EC&I 833

The beautiful, intricate web of learning

As we began discussing learning theories in class last week, I felt as though I had time warped back into my undergrad days.  At that point in my learning, I was all about taking in whatever my professors taught me and spewing out the rainbow of knowledge given to me to earn the necessary grade.

rainbow-puke                                          Photo Credit: Tanya Dawn Flickr via Compfight cc

I didn’t really contemplate my own thoughts or views on learning theories or how that would impact my future teaching/students in the classroom.  I was still the student and hadn’t thought much about what I believed about how people (namely my students) learn.

As I entered the classroom as a beginning teacher, learning theories were the farthest thing from my mind. Juggling the responsibilities of teaching was too overwhelming at that point to analyze my beliefs about learning. In addition, I had great misconceptions about what the classroom/students would be like or what I would be able to accomplish as a teacher.  Most days included deep breaths, hopes of survival and hopefully a few glimpses of learning.

Over the last 13 years of teaching, I have grown from a learner to an educator to an educated learner (as a grad student!) and although I am constantly learning, I feel as though I have a better grasp on my perceptions of learning theories.

As many of my classmates have alluded to I believe learning is complicated and to use Nicole’s words – messy.  In Behaviorism, Cognitivism, Constructivism: Comparing Critical Features From an Instructional Design Perspective Ertmer and Newby state

Learning is a complex process that has generated numerous interpretations                               and theories of how it is effectively accomplished.

Numerous theories and interpretations suggest there isn’t one correct or definitive way.  I believe I ascribe to many theories depending on the situation and the learner.   I don’t hold to a positivist philosophy of life where there is only one way to know and one absolute to seek.  My teaching maneuvers around multiple theories.  For example, as Heidi alluded to in her blog post, I lean toward the behaviourist side of learning as I teach my students to respond to protocols and procedures.  In this capacity, I believe in stimulus and response. In addition, as I assess my students’ reading levels, I function as a behaviourist as I determine at what point to begin instruction to meet individual needs.  However, in other capacities which require deeper critical thinking and understanding, I believe the learner should be an active participant in learning and create meaning within experience – ideas based in both cognitivism and constructivism.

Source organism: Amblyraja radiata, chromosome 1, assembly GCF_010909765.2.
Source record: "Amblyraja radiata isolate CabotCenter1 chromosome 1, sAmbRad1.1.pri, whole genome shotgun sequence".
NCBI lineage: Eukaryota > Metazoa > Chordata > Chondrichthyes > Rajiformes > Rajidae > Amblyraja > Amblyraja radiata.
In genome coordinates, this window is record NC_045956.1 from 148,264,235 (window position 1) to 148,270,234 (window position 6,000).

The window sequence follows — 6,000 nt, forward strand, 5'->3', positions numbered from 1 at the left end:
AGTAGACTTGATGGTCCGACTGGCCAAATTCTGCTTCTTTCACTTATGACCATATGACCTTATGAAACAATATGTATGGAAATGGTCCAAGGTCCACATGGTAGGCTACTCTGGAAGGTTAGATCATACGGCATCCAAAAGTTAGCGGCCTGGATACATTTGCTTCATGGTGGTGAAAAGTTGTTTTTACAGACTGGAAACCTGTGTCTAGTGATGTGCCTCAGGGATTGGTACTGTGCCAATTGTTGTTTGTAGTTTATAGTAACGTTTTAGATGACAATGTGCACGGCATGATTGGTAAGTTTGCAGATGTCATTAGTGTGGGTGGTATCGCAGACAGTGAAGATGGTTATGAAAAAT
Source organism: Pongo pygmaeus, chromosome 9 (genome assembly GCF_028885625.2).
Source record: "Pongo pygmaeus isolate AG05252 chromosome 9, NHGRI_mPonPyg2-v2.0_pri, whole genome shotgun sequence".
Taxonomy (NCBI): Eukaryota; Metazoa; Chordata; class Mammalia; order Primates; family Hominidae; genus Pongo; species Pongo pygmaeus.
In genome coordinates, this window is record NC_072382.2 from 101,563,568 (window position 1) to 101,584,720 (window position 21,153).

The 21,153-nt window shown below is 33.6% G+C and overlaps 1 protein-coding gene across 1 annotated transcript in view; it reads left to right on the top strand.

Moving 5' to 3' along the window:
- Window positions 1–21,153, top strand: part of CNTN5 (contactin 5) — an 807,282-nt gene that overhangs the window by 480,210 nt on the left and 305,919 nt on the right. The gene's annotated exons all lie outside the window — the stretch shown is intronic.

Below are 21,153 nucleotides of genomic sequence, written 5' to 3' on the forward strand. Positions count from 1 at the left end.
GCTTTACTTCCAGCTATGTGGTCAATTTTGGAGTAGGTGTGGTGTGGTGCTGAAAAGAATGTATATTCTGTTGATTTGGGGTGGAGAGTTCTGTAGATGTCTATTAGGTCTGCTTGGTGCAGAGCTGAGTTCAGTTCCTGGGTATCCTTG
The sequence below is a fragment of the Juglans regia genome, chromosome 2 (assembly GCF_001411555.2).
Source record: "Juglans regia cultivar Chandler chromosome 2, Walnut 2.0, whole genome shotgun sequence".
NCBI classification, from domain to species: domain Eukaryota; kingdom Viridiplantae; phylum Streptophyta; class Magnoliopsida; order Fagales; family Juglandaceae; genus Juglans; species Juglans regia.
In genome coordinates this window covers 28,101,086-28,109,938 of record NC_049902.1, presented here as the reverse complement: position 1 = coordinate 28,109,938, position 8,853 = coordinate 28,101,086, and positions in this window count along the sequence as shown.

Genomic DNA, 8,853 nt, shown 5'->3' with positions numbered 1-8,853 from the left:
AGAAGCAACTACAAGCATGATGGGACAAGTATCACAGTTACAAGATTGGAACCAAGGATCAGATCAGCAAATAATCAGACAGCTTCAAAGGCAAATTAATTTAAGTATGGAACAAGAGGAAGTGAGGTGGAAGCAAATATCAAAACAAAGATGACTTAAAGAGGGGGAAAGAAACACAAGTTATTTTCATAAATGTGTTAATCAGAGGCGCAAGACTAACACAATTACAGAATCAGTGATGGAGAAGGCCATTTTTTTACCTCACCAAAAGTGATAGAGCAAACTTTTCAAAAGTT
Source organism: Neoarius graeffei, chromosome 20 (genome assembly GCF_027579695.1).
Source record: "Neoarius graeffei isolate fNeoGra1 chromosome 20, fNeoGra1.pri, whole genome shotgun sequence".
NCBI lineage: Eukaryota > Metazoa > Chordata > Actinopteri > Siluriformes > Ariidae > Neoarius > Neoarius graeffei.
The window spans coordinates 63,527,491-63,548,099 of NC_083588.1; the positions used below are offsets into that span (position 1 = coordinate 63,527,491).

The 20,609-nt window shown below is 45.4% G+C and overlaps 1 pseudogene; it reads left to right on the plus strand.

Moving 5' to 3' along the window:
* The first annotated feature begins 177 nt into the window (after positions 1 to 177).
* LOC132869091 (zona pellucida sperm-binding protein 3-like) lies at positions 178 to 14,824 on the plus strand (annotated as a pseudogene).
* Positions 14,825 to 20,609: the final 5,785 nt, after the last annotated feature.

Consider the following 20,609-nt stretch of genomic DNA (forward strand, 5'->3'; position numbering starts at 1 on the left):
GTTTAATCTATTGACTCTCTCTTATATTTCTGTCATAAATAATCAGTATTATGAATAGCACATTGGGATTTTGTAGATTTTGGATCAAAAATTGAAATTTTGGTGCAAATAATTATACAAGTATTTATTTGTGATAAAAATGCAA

In addition, I enjoyed Siemens’ article on Connectivism.  I believe we must be cognizant of how learning and our learners have changed.  The influence of technology and the digital age cannot be dismissed as we think about how students learn, how access to knowledge has changed and how technology is altering our brains.  I believe we must understand that learning begins at the place of the learner.

So – in my opinion, the webs of learning theories interweave …

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Photo Credit: Ken Whytock Flickr via Compfight cc

Much of my beliefs about teaching and learning stem from trying to determine what it is  and who it is I am trying to teach.  Am I a teacher of curricula?  A teacher of people?  A teacher of critical thinking? A teacher of responsibility? A teacher of life?  A teacher of the digital age?  A teacher of ethics?  Perhaps this seems to be a little far reaching, but I believe that my job far exceeds the curriculum.  I am teacher of a whole child – my teaching only reaches the content of curricula once I have established that I am a child is safe and belongs and that I am trustworthy and have the child’s best interests in mind (Maslow). I must intercept each child where he/she is at …. in learning, in circumstance, in social situations, etc.

Each student has such unique schema.  Each student’s understanding and experiences dictate much about how he/she will learn. I need to respect that space and understand each student’s reality in order to create and foster an environment where learning will occur.

Lastly, I am a social constructivist.   I believe that much of our learning lies in how we engage with others and create understanding in the world around us.  Our interactions create a new dynamic for learning.  Last week during our class, Alec stated that “By participating together, our understanding becomes socially constructed.”  I love that and I agree that our learning is grounded in our experiences and with others.  I think that the complicated outworkings of learning and learning theories is beautiful as we try our best to understand people and the way that we learn together.

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Photo Credit: Doolallyally Flickr via Compfight cc

The interweaving webs of learning illustrate beauty in the  diversity of our learners.

What do you believe about learning related to the situational perspective and diversity of the learner?

 

 

 

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2 thoughts on “The beautiful, intricate web of learning

  1. Great post Natalie. I agree that learners will respond differently to different learning strategies, and it is important to meet the learner where he/she is at. Not being a classroom teacher, I wonder how difficult it is to adjust your teaching style for individual students when you have a full class of children with diverse needs. Do you find that you can cater to individual students’ needs, or do you just use a variety of strategies in your teaching to ensure that every learner’s needs are met some of the time?

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